Wednesday 28 October, as planned I’m back into ward 8 for round two of my chemo. This is a much less stressful experience given that I know the drill – nurses are like old pals; the routine in the ward is familiar and even the 2 chemo drugs being administered are the same as last time so we know how to manage any potential side effects in advance.
The 8 day cycle begins late on the Wednesday evening (I’m even moved from a wee four bed ward into an isolation room at 10pm that night to allow me to kick off my treatment in good time). This pisses of one of my ward mates who does not understand why I’m getting the comfy single en-suite room whilst she has to keep company with a couple of pensioners….sorry love but my neutropenia makes my need greater than yours.
There isn’t much to say about this cycle. I get the H&P before my chemo (hydro-cortisone & Piriton) which stops my temperature spiking and is fab for helping me get a good nights sleep after my 10pm bag of poisonous stuff. There are honestly no bumps in the road during my 8 days. The doctors are visiting daily and are visibly bored with me – in a good way. Every day is the same – “I feel fine. No symptoms to report”. I feel like a bit of a fraud.
By Thursday lunchtime, 5th November, I’ve convinced Dr J that I’m good to go home and Steve-doll is here to collect me. Another ‘administrative’ delay means we sit about for 3 hours ‘waiting’ for someone to write my discharge letter and two people to count the number of pills I’m taking home.
They’ve known I was being discharged today sine Tuesday. Someone else is waiting to be admitted to my room to begin their treatment. But they haven’t done any of the admin in advance which would allow me to leave promptly. My project planning head is screaming “FFS does anyone think through the process and walk the customer journey in the NHS?”
The plan is that I will go home and spend my time quietly over the next couple of weeks till my counts recover and I’ve got over my neutropenic period. The district nurse pops in on Friday to give me a shot of a drug which will help speed up my white blood count recovery. I’ve to attend oncology outpatients for standard blood tests on Saturday and then from Monday its to be back to to the familiar routine of the haematology day unit three times a week.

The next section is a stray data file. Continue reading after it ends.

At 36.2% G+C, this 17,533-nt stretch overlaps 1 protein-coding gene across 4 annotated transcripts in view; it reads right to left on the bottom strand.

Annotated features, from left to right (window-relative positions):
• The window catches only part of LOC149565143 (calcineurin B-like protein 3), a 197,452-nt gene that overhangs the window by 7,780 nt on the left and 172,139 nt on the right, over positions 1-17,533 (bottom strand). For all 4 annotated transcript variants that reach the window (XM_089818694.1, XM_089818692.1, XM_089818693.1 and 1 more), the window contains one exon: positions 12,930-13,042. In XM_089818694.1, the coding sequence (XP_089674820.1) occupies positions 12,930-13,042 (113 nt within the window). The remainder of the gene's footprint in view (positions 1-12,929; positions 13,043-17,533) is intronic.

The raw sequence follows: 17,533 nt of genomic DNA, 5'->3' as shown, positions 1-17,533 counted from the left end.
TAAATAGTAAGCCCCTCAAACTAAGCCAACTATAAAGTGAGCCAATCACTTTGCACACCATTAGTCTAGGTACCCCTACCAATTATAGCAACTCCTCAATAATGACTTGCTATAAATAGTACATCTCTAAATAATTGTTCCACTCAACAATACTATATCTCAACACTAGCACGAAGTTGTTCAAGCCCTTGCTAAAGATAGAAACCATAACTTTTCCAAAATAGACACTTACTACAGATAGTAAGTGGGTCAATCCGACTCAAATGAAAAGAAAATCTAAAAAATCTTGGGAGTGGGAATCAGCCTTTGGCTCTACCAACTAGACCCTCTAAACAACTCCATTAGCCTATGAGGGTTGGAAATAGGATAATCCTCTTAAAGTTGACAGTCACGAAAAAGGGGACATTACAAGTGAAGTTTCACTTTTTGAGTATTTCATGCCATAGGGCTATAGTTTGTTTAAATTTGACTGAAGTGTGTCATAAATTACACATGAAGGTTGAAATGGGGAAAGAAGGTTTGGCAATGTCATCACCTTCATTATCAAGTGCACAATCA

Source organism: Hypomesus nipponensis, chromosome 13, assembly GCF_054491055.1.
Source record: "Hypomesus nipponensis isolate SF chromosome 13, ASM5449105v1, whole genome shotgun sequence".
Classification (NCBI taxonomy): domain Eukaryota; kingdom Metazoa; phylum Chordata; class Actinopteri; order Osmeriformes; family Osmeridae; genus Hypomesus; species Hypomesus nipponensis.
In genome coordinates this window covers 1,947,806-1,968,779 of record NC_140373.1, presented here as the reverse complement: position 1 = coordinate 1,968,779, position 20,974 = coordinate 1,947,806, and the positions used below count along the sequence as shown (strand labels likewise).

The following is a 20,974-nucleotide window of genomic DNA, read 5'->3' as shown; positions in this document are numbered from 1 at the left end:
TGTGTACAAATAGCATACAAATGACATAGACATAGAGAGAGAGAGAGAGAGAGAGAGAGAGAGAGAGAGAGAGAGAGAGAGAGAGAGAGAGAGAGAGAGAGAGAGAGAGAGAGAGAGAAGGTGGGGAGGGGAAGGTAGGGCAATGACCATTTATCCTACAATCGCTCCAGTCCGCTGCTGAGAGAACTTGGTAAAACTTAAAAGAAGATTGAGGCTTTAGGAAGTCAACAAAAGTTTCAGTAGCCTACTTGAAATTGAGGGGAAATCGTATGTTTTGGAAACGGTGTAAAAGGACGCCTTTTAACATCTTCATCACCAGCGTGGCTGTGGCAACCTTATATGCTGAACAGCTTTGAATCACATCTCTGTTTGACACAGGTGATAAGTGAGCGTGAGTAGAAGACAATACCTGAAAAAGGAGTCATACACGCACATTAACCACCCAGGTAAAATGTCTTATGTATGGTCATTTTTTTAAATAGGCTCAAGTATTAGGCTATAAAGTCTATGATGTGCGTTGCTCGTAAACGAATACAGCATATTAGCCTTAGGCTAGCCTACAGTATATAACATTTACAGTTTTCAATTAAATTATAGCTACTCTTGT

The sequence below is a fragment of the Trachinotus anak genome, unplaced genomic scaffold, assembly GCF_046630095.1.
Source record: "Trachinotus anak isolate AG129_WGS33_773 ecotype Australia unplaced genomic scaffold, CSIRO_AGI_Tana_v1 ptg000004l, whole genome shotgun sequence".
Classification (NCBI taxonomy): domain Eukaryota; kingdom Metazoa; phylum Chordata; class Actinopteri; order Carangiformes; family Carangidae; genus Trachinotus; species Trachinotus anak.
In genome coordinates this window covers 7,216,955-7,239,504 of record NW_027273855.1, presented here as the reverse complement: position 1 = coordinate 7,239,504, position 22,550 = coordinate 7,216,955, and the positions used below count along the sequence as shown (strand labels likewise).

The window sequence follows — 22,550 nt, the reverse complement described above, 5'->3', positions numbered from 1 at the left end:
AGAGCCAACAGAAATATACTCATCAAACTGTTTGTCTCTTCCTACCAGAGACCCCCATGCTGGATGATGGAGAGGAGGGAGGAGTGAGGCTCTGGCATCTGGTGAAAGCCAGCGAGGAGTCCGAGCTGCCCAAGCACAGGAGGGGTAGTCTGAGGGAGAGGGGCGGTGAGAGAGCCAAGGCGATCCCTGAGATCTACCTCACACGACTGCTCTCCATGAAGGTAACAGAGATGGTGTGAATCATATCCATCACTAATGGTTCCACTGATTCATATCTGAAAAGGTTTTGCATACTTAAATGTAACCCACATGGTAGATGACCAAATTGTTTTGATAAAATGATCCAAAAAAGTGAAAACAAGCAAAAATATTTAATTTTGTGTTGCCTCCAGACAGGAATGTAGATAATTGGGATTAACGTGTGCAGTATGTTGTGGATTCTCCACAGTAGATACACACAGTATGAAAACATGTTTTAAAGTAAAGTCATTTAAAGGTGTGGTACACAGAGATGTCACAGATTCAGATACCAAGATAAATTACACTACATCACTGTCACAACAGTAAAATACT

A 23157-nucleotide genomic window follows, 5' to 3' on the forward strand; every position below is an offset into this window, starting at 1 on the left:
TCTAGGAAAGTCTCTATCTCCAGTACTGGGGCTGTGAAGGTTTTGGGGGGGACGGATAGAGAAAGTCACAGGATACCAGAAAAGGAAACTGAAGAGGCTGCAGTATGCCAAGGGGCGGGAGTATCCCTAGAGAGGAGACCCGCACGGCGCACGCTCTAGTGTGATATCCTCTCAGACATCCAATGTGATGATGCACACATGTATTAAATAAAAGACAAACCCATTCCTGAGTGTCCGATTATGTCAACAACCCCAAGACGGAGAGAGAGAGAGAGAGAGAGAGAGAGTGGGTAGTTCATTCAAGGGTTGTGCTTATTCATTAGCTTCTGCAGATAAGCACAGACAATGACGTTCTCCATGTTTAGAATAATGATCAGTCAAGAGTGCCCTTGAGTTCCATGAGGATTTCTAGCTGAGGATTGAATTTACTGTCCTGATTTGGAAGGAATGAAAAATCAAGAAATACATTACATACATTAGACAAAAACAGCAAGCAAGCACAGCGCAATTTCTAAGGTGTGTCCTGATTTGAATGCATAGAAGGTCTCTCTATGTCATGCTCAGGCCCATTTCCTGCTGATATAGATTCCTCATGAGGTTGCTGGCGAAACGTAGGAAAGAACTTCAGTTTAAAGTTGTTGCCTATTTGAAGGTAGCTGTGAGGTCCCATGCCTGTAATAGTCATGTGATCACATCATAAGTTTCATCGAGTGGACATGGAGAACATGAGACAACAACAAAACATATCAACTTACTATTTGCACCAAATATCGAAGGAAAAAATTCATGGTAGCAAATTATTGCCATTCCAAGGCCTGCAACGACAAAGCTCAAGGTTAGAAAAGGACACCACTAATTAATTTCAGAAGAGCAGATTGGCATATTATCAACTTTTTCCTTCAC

Well that was the plan. However, the best laid plans as they say……
I spend 8 hours hanging about outpatients on Saturday. The place is going like a fair and the doctor (whom I’ve still not actually laid eyes on) is being a complete arse! I’ve had intermittent nose bleeds since Friday evening. This is due to needing a top up of platelets. No biggie. My nurse (who I know well from Ward 8) immediately recommends to the doc that she could order a bag of platelets and get me sorted in 1/2 an hour (which is how it works on the ward). He tells her in no uncertain terms to “get back in her box – he’s the doctor!”
The outcome is that I’m made to wait from 10am till 5pm for a half hour bag of platelets, whilst he insists on me also getting a four hour infusion of potassium. He won’t even allow that 2 to run at once. So tell me what’s the point of having a Hickman line with two ports – it’s so exactly this type of activity can take place at the same time. But here is an example of a non-haematology doctor not being up to speed with how this specialism operates.
This waste of time is infuriating. Even more so as I now know that he could just have easily sent me home with potassium tablets and I could have been out the door and away from all the bugs and germs in a couple of hours. Well, that’s another valuable lesson learned – I am now more informed and will be more demanding when solutions are being prescribed – the doc is not always going to have the final say!
And the impact of that long day – well it certainly contributed my next experience as an in-patient. More about that hair curling experience (if I had any!) in my next post.